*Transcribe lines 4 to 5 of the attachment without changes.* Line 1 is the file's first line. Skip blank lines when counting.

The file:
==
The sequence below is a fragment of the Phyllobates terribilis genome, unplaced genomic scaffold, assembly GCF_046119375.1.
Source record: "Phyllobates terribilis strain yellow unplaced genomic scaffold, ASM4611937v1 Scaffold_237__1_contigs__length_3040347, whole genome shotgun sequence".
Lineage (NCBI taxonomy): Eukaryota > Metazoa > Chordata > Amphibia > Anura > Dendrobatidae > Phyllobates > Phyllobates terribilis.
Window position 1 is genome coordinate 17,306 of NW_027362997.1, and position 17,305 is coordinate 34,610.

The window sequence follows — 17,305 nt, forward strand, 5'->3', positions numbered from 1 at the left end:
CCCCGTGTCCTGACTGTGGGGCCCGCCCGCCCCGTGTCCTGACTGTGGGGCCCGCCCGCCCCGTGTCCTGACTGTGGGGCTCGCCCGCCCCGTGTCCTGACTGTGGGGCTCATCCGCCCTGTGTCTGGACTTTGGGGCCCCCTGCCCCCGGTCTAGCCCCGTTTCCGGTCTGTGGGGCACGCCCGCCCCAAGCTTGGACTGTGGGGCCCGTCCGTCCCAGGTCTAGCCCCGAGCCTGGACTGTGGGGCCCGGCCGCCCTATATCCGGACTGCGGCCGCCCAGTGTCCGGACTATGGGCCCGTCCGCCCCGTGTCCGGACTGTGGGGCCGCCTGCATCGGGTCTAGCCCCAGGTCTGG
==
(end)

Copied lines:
Window position 1 is genome coordinate 17,306 of NW_027362997.1, and position 17,305 is coordinate 34,610.

The window sequence follows — 17,305 nt, forward strand, 5'->3', positions numbered from 1 at the left end: